I admire how you are standing beside her and working with her. You stated, "there is plenty of work to be done to keep us busy". You are putting your time aside to support GFG15 in what she needs to do. Since it is only the two of you for that day, maybe after the work you can go out for a dessert and talk about the good things that have happened lately. She needs to KNOW that you are aware of the positive things that happen. It is so easy for kids to think that we do not notice if we don't actual vocalize our happiness with their behaviors.

    I hope your doctors appointment regarding the medications will go well. It does take the right medication also to help the child get through. GFG15 can work as hard as she can to be the kind of person she wants to be but if the medication is not right, it makes the fight near impossible and GFG15 will soon give up.

    When my difficult child was going through his nightmare, he focused on what type of person he wanted to be. I really believe that helped him make better choices and feel repentent when he could not follow through on the better choice. Sometimes our kids know what they want to do but their bodies are so powerful in telling them otherwise. My difficult child was in tears one day when he told me he could no longer fight what his mind was telling him to do and he was afraid of what was going to happen to him. I believe many kids fight a silent battle. They don't know that what they are going through is not normal and unless they ask for help in behaviors or words, they will have unhappy lives. You have joined the ranks of awesome warrior moms to recognize that GFG15 needs help and are fighting to figure out what type of help she needs. You GFG15 is blessed to have someone who sees that her bad behavior is a cry for help, not an action to be punished for.
  6. SomewhereOutThere

    SomewhereOutThere Well-Known Member

    I am also concerned about the antidepressant. It CAN cause hallucinations. A few of them caused me to have them and I ended up in the hospital and the doctors didn't believe it was the medications so they kept "upping" them. Being an adult, I threw them away myself and the hallucinations stopped so it WAS the medication.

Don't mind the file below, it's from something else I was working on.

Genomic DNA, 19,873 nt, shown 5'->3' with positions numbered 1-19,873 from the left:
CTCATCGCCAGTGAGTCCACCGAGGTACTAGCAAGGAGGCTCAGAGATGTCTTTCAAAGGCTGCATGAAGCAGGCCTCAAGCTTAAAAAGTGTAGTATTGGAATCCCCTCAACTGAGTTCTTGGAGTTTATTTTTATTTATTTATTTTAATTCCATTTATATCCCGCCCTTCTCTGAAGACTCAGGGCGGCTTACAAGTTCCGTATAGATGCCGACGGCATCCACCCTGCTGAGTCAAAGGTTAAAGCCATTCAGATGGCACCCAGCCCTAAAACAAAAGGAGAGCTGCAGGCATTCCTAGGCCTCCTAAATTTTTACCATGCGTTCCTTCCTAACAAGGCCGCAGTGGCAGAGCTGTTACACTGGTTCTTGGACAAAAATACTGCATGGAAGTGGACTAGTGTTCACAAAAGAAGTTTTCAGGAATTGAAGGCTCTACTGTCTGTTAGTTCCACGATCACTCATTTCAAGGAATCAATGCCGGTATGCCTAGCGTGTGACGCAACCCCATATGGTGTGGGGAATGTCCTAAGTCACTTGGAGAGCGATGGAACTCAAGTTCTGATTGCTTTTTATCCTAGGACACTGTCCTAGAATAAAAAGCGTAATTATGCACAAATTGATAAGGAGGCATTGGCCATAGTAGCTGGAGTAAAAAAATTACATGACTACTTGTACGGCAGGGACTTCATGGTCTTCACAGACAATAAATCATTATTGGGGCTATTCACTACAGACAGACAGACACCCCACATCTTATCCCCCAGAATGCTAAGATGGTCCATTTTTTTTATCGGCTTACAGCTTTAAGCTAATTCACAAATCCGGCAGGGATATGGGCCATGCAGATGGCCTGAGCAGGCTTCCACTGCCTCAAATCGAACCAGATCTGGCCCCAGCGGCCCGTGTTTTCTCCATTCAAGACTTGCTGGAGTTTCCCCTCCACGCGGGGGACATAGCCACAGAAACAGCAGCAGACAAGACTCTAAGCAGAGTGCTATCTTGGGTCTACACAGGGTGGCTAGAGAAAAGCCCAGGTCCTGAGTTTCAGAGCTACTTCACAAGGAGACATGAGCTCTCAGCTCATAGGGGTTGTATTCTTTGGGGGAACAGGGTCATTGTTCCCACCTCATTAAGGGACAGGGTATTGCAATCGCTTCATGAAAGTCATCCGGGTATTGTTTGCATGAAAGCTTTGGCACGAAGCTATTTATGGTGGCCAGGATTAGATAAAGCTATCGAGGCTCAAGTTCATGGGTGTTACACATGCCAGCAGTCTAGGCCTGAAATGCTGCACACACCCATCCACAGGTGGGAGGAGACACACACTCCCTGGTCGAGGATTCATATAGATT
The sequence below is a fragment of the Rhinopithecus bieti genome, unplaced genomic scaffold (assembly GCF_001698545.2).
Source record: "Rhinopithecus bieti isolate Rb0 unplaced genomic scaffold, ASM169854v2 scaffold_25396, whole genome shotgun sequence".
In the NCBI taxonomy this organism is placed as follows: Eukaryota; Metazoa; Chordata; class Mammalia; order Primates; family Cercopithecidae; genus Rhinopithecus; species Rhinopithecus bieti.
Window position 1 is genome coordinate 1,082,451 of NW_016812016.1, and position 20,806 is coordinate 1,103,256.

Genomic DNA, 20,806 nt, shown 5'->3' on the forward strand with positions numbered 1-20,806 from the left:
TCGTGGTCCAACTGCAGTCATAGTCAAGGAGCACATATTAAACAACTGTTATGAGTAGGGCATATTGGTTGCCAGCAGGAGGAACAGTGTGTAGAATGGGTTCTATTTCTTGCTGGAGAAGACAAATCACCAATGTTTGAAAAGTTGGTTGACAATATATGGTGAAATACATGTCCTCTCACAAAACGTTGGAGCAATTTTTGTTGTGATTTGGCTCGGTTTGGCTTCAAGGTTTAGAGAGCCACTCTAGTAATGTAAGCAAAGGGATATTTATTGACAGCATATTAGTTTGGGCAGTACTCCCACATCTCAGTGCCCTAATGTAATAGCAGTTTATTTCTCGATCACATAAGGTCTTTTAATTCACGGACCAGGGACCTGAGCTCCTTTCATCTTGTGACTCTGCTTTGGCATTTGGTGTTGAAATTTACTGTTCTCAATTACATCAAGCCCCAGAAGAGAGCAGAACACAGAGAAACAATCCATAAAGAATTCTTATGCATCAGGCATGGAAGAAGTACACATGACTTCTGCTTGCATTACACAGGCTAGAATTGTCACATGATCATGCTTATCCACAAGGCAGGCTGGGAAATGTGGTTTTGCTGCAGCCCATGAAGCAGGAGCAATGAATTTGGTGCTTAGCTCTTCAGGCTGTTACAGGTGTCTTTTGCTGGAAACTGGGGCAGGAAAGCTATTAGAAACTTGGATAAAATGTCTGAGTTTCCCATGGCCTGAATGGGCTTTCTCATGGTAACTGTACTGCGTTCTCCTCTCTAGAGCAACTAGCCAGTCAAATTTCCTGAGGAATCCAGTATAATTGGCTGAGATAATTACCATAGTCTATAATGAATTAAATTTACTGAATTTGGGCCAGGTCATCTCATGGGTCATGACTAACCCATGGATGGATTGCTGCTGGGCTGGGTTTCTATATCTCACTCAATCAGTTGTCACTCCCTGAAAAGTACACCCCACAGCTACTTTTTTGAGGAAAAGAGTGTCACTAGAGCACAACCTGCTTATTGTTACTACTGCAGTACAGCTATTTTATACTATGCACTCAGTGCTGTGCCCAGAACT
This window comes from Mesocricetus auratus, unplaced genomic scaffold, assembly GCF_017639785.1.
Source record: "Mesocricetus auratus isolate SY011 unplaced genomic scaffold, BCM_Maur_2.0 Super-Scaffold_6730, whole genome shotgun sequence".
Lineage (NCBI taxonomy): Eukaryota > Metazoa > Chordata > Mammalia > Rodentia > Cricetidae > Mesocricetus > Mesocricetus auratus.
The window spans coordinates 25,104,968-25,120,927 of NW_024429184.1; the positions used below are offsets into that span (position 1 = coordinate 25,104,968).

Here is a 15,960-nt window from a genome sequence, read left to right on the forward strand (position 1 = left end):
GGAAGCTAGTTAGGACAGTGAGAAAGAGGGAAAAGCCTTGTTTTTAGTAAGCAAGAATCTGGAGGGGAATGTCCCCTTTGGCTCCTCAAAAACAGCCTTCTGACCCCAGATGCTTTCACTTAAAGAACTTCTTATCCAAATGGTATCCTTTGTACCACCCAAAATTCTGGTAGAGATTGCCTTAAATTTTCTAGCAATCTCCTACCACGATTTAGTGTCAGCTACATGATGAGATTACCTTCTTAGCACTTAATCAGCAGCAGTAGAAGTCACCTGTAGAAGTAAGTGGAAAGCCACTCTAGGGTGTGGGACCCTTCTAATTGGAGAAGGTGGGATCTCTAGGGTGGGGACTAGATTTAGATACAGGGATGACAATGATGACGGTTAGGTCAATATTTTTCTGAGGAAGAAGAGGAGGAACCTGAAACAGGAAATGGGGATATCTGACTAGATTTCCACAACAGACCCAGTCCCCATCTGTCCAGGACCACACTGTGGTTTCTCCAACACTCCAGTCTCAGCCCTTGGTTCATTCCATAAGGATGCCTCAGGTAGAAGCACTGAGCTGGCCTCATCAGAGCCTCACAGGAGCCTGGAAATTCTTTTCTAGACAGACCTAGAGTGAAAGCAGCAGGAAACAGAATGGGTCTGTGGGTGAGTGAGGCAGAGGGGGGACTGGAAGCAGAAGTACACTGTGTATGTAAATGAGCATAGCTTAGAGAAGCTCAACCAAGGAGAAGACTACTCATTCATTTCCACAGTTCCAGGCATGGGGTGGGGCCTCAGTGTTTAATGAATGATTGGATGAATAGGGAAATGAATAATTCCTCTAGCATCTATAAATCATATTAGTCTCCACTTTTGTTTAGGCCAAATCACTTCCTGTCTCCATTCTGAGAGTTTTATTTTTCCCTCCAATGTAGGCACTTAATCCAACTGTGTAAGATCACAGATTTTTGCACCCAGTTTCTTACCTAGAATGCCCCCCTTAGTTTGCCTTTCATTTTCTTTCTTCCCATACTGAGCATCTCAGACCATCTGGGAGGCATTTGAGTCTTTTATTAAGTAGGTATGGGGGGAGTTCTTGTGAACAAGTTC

Now if she had hallucinations before the drugs, then they aren't causing them (but could be making them worse). If she sees and hears things that aren't there, I am puzzled as to why they are calling her CD. That would mean she has some sort of serious mental illness, even possibly schizophrenia or some people hallucinate during bipolar mania and less often depression. CD isn't approrpriate, as far as I know, if a child has trouble with reality.

    Are you feeling good about the place she's at? I've had a lot of dealings with inpatient hospitalizations and a few RTCs with foster kids and I was not impressed with the RTCs even a little bit. On the other hand, one of my three hospitalizations was magnificant, however that was in the day when you could stay until you were better (I was there for ten weeks when I was pregnant). I think you have to use your "mom gut" with your daughter. Sometimes professionals are wrong and make things even worse. I've had that experience too. If your daughter isn't improving then something is wrong with the treatment. From your description of her, in my opinion she is NOT bad...she is very ill.

    On the self-harm, that is also not defiance at all. My daughter did it for a long time. Now that she is over the worst of her issues, she explained that she cut to "feel something." She had been sexually abused (long story) and felt dead inside for a long time. She cut and used drugs to counteract it for several years. Cutting is hard to stop. It becomes sort of like an addiction and requires additional therapy for this one issue. I had a friend who cut once and she said almost the same exact thing as my daughter did. Usually the child does not mean to kill herself by cutting, however I know how scary it is and I'm not into taking chances either.

    I'm so sorry for your hard time and I really hope something more longterm good happens very, very soon.
  7. busywend

    busywend Well-Known Member Staff Member

    Yes, a roller coaster for sure. The ups and downs are hard to adjust to and sometimes VERY quickly. The hills might get less treacherous as they get older & mature, but they are still there.
  8. compassion

    compassion Member

    What helps me is acceptance and having realsitic expectations. I eoung ladnjo hte ups,knoing hte downs will occur and this is a young lady who has been on appropriate medications for almost 2 years. She still ccles up and down. I try to stay postive re: the quirkiness. Since Jan. 09, she has brought home a mouse,snakes, 3 dogs, a cat and already had a dog and 6 cats. I reall understand that she has illness,noy badness. Plus, I have a lo of support for me which helps me detatch: FA, Al-Anon, she has 3 t-docs and a p-doctor , I have these boards and CABF. Compassion